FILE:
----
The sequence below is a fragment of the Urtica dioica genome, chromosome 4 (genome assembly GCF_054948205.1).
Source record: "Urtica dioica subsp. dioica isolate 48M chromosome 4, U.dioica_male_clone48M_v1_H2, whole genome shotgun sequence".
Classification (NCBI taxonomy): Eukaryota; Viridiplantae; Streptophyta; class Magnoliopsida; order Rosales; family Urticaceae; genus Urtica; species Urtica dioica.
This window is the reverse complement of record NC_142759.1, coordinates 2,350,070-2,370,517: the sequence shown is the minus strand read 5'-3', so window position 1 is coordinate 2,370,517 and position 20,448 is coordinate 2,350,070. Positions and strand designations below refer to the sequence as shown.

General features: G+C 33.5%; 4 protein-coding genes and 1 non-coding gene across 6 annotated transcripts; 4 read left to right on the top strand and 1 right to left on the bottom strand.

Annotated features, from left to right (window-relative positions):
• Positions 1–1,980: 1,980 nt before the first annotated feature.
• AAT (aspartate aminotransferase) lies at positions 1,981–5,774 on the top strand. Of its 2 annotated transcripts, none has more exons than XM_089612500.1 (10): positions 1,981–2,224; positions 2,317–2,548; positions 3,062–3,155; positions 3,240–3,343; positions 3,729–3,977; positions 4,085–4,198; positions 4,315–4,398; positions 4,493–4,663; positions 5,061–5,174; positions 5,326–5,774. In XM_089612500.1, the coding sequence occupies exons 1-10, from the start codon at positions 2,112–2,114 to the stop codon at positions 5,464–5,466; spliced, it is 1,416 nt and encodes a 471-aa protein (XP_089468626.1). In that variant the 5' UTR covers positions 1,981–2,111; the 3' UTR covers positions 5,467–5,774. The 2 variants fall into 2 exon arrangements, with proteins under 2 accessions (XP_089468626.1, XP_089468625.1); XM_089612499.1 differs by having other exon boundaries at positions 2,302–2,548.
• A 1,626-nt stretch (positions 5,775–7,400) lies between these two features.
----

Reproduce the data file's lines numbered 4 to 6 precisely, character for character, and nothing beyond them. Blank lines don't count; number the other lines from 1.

This window is the reverse complement of record NC_142759.1, coordinates 2,350,070-2,370,517: the sequence shown is the minus strand read 5'-3', so window position 1 is coordinate 2,370,517 and position 20,448 is coordinate 2,350,070. Positions and strand designations below refer to the sequence as shown.

General features: G+C 33.5%; 4 protein-coding genes and 1 non-coding gene across 6 annotated transcripts; 4 read left to right on the top strand and 1 right to left on the bottom strand.

Annotated features, from left to right (window-relative positions):